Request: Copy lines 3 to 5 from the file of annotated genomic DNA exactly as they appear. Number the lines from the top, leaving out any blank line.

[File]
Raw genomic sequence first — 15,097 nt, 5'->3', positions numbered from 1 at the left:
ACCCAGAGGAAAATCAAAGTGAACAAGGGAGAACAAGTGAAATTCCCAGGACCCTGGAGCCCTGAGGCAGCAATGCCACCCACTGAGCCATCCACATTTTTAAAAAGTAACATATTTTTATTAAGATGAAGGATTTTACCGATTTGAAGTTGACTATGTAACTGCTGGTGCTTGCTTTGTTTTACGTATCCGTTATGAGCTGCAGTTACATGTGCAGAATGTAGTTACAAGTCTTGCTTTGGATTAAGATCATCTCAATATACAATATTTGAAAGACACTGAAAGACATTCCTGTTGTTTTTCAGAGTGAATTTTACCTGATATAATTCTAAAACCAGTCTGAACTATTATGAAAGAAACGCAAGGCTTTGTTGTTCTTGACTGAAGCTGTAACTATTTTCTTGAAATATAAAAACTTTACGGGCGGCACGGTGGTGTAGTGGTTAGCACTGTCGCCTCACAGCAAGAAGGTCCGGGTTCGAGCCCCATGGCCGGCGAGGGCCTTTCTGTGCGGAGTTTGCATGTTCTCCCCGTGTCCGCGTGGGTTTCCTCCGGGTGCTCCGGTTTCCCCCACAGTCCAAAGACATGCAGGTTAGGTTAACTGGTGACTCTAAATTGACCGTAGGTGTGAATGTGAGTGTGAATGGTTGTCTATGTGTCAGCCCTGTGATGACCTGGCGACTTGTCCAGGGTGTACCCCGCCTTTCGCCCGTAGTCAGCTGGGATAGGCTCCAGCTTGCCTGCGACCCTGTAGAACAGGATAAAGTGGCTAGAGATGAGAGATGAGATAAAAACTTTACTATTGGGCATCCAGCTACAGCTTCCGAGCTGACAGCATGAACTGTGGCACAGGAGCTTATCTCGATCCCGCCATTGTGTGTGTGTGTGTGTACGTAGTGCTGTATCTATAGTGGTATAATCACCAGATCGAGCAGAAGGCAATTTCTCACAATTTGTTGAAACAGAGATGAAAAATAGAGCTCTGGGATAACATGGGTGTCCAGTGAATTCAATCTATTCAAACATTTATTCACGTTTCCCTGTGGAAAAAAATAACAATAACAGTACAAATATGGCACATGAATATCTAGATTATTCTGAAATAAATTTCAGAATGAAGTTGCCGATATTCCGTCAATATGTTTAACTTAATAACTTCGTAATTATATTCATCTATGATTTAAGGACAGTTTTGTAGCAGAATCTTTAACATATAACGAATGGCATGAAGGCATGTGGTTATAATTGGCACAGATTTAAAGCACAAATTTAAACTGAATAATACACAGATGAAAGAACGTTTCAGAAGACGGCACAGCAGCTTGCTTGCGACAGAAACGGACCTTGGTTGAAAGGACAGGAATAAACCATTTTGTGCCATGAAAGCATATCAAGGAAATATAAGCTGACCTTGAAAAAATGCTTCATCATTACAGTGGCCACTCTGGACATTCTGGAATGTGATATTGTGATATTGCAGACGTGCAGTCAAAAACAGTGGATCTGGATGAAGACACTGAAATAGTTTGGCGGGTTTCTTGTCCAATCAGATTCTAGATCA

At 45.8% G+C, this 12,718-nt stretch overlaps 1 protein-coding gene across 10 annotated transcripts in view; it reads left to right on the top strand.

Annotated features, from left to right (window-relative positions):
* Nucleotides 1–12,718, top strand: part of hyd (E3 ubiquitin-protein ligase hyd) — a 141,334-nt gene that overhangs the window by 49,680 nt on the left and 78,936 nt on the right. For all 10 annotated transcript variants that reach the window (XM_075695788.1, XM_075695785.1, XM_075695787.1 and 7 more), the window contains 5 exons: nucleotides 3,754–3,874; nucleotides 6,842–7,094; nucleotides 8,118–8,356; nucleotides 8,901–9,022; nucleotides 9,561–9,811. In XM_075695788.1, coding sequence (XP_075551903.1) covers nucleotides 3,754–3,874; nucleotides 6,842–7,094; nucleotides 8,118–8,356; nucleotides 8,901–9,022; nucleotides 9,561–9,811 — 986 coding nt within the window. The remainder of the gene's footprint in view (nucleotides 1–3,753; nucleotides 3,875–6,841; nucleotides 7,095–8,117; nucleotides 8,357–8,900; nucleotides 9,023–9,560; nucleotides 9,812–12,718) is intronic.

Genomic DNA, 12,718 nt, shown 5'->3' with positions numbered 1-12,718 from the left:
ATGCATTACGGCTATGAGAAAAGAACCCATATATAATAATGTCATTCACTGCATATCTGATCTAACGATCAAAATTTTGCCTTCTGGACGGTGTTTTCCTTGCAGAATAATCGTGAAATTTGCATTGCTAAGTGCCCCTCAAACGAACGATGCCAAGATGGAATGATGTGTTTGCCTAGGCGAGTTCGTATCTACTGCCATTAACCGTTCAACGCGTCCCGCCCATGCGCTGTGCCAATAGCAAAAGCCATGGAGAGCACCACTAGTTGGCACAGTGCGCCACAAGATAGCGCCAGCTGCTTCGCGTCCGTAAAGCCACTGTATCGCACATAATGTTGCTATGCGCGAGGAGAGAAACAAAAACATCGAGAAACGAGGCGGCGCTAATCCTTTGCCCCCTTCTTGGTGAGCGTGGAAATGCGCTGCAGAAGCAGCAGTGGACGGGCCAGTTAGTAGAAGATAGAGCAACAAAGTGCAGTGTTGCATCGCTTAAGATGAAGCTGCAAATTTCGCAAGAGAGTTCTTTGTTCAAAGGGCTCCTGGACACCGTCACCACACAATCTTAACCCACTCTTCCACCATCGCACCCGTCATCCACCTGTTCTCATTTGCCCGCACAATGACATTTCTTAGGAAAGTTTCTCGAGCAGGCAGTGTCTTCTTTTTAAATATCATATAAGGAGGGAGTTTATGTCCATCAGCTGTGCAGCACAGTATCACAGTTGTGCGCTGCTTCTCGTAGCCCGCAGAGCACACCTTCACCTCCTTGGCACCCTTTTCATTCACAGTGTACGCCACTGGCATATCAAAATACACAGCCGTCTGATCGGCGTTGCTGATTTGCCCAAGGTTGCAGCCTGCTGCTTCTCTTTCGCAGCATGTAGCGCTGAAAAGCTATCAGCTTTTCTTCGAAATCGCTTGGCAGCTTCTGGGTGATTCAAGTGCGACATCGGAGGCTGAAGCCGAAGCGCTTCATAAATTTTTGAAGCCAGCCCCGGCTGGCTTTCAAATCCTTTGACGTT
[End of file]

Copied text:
At 45.8% G+C, this 12,718-nt stretch overlaps 1 protein-coding gene across 10 annotated transcripts in view; it reads left to right on the top strand.

Annotated features, from left to right (window-relative positions):
* Nucleotides 1–12,718, top strand: part of hyd (E3 ubiquitin-protein ligase hyd) — a 141,334-nt gene that overhangs the window by 49,680 nt on the left and 78,936 nt on the right. For all 10 annotated transcript variants that reach the window (XM_075695788.1, XM_075695785.1, XM_075695787.1 and 7 more), the window contains 5 exons: nucleotides 3,754–3,874; nucleotides 6,842–7,094; nucleotides 8,118–8,356; nucleotides 8,901–9,022; nucleotides 9,561–9,811. In XM_075695788.1, coding sequence (XP_075551903.1) covers nucleotides 3,754–3,874; nucleotides 6,842–7,094; nucleotides 8,118–8,356; nucleotides 8,901–9,022; nucleotides 9,561–9,811 — 986 coding nt within the window. The remainder of the gene's footprint in view (nucleotides 1–3,753; nucleotides 3,875–6,841; nucleotides 7,095–8,117; nucleotides 8,357–8,900; nucleotides 9,023–9,560; nucleotides 9,812–12,718) is intronic.